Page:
Family Relationships

Christmas Day and Divorced Families

Published: 22 Dec 2019
Christmas Day and Divorced Families

Christmas is the most wonderful time of year. But… not for everybody. Many people are lonely. Many people are struggling with mental illness. Many people are experience family and domestic violence.

And many people are struggling through separation and divorce, making Christmas the most heart-wrenchingly painful time of the year.

In Australia approximately 30% of first marriages end in divorce, and about 60% percent of second marriages do as well. And statistically the likelihood of divorce or separation increases with each subsequent marriage or relationship. This highlights that separated families are part of the fabric of Australian life.

Families who have experienced separation and divorce often find Christmas Day a struggle. For many of these families Christmas Day arrives laden with sorrow, anger, or loneliness. In certain situations, Christmas presents become a source of competition, festive lunches are riddled with passive aggressive commentary, and family time is overshadowed by angry words. Many parents are sad and angry, and too many children feel heartbreak.

But even when family circumstances are not ideal, there are some things we can do to make Christmas Day a time of joy for our children and, yes, even the ex. Here are some ways to navigate Christmas day as a divorced parent.

If you can’t say something nice…

You’re divorced. There’s probably a reason. Chances are there was conflict while you were married, and chances are some of that conflict remains. Broken relationships can create BIG feelings. And Christmas can sometimes magnify the sense of pain, loss, regret, or bitterness.

At least for Christmas Day, keep it down. There aren’t too many things more damaging for children than parents who are constantly at each other. Speak positively and kindly about your ex. Don’t bicker or nit-pick. If something makes you angry, walk away. Keep the emotions down, swallow your pride, and keep it nice – if only for the day (but hopefully forever).

Treat your ex like a client or colleague

If you really can’t be nice to your ex on Christmas Day, keep it professional. Think of your ex like a business client. If you wouldn’t text a valuable client with a string of accusations and name-calling, don’t do it to your ex.

When you keep it professional you massage the relationship so that everyone wins. This is the best way to approach a tricky relationship with an ex, particularly on a sensitive day like Christmas.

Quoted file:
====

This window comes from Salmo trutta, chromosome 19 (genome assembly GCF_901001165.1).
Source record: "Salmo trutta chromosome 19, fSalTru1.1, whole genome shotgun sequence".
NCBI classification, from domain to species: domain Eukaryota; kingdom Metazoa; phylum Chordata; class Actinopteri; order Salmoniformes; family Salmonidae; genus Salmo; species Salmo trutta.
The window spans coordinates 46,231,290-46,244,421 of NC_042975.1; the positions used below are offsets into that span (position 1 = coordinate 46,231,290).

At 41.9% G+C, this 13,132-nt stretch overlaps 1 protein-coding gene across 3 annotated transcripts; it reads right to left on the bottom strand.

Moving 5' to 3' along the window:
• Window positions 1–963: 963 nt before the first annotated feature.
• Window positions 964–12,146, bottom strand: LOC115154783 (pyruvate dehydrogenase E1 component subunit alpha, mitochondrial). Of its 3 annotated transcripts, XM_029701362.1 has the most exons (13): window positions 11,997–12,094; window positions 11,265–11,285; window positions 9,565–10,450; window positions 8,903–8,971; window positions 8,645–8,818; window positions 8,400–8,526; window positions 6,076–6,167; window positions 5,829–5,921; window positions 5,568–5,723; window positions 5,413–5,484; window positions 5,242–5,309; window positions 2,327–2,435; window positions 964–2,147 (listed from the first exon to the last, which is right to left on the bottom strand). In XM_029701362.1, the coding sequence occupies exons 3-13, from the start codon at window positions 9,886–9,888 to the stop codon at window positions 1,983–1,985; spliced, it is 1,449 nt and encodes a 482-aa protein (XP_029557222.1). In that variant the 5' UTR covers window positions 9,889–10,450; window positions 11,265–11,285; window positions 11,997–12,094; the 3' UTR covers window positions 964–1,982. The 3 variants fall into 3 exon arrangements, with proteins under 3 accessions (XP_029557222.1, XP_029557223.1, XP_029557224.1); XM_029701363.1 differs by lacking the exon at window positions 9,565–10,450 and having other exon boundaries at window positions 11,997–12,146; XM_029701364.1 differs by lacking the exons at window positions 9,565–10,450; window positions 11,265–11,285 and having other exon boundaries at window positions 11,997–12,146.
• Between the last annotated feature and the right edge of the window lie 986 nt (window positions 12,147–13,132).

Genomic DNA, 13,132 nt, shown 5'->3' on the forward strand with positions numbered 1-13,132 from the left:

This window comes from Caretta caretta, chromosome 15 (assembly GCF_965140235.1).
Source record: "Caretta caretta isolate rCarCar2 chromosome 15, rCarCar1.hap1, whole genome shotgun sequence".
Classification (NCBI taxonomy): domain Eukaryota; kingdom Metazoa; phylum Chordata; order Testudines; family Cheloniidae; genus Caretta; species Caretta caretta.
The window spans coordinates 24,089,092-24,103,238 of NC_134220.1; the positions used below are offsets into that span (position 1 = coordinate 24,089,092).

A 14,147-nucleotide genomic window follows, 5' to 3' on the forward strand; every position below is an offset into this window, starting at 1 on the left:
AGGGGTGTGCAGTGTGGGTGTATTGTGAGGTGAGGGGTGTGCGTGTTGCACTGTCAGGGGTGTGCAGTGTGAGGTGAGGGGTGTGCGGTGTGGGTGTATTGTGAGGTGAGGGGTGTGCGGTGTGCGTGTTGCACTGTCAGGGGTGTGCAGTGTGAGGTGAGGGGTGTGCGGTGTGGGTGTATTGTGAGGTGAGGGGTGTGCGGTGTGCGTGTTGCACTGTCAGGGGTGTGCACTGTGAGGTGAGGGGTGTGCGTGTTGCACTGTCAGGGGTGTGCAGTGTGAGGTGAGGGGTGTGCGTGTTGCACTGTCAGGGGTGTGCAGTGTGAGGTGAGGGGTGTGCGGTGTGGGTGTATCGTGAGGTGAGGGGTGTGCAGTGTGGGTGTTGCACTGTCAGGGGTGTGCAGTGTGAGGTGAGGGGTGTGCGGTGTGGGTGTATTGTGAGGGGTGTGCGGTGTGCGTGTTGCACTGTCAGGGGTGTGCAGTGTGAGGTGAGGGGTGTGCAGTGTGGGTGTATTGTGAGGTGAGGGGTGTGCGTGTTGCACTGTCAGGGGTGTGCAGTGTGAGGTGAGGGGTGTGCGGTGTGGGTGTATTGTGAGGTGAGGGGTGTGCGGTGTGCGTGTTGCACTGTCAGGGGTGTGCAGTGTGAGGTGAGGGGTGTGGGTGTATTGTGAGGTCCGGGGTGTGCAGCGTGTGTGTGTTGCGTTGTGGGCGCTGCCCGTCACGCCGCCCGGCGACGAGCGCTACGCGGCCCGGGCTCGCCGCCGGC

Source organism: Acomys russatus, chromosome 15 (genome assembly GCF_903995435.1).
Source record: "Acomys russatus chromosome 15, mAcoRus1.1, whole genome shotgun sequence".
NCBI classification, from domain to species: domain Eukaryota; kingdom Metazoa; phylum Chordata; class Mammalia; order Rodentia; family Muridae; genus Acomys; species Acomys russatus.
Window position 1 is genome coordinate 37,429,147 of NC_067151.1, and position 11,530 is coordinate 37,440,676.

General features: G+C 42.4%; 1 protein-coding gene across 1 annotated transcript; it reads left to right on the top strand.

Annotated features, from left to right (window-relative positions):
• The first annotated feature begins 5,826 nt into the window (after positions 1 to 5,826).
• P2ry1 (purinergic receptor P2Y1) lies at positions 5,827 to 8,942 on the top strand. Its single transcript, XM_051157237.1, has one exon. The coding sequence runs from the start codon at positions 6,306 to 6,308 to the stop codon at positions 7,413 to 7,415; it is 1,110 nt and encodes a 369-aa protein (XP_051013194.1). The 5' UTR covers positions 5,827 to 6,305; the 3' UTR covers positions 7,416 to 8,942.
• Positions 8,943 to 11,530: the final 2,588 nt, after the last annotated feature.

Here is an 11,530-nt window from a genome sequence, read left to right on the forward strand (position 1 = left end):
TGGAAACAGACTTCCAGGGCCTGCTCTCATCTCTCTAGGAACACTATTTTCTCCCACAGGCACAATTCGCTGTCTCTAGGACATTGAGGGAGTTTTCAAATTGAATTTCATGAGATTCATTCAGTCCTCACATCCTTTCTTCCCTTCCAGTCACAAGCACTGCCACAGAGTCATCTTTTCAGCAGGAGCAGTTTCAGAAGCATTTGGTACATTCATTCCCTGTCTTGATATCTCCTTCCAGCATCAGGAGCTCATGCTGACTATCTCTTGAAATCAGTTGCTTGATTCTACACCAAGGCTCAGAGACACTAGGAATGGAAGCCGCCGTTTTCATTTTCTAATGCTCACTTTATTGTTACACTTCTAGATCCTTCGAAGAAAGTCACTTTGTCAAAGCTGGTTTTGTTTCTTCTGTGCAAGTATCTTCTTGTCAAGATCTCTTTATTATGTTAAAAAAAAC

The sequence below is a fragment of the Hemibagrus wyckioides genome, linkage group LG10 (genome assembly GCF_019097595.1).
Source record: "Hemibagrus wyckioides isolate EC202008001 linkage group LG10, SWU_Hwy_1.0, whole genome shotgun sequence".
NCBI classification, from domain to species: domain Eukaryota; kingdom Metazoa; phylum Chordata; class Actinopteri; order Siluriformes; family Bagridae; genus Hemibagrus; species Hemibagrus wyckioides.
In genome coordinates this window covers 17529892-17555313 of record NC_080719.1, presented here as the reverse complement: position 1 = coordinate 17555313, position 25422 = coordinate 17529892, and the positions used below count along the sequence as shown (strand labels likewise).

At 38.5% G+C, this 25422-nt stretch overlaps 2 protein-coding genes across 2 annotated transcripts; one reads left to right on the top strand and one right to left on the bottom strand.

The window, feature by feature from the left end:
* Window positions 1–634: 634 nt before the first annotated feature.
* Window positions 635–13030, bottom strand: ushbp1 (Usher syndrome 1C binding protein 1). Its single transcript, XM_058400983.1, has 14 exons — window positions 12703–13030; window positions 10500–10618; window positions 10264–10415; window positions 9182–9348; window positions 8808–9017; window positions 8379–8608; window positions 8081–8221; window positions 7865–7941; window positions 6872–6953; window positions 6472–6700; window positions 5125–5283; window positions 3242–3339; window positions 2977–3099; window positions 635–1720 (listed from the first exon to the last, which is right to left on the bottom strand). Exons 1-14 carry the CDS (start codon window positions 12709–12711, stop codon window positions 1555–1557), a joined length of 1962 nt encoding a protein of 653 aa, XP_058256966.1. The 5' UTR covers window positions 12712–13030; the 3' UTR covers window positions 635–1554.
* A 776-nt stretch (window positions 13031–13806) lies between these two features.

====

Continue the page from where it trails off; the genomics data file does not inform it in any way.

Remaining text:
Keep it Even

It many situations, living standards between homes become unequal after divorce. This is often on full display at Christmas time. If one parent is able to buy bigger, better gifts than another, or can take the children on expensive holidays, it can leave the other feeling like they can’t compete.

As much as possible, it’s best to make sure that both parents provide for their children in similar ways. This is especially true at Christmas. Talk about what the children are receiving and who is buying what. Communicate about what types of gifts are OK and what aren’t. If you don’t manage this, one parent’s home, and one parent’s Christmas, might become more appealing than the other’s.

Keep it About the Children

Your marriage may be over, but when you have children together, your relationship continues on, in some form or another. Your lives are going to be intertwined for a long time and that means a lot of shared Christmases.

Keep it about the children. Never make them feel guilty for wanting to be with the other parent (or for not wanting to) or make them worry about you when you aren’t there. Talk to your ex about how to keep things even and fair, and how to keep the joy in Christmas for your children.

Put your children’s needs first, always, but especially on Christmas Day.

Keep it in Perspective

When all else fails, remember that it’s just one day. Of course, you’d love to be able to spend the whole day with your children. But relationships break down, circumstances change, and family holidays take on different nuances. Keep it in perspective.

Work together

It doesn’t happen often, but from time to time I meet a family who have made Christmas a time of unity and love in spite of their painful past. Both exe’s show up (often with their new spouse or partner – and new kids), and they have a joint family Christmas celebration. It’s not for everyone, and many families are unable to do something like this. But… for some, this is a healing, uplifting, positive experience that builds love, respect, and connection. Maybe, just maybe, it might work for you.

Christmas is a time of peace and goodwill to others. It’s a time of joy for the world. If it has not been, I believe (and have seen how) it can be again, even post-separation or divorce. Families can and do adapt to divorce and healing will happen. Family traditions can change and one day you may find that you enjoy the new Christmas traditions even more than the old.

So be open, communicate with your ex, find ways to get along and remember, it’s about the children. With this mindset, you might just find the magic of Christmas in your hearts and homes this year.


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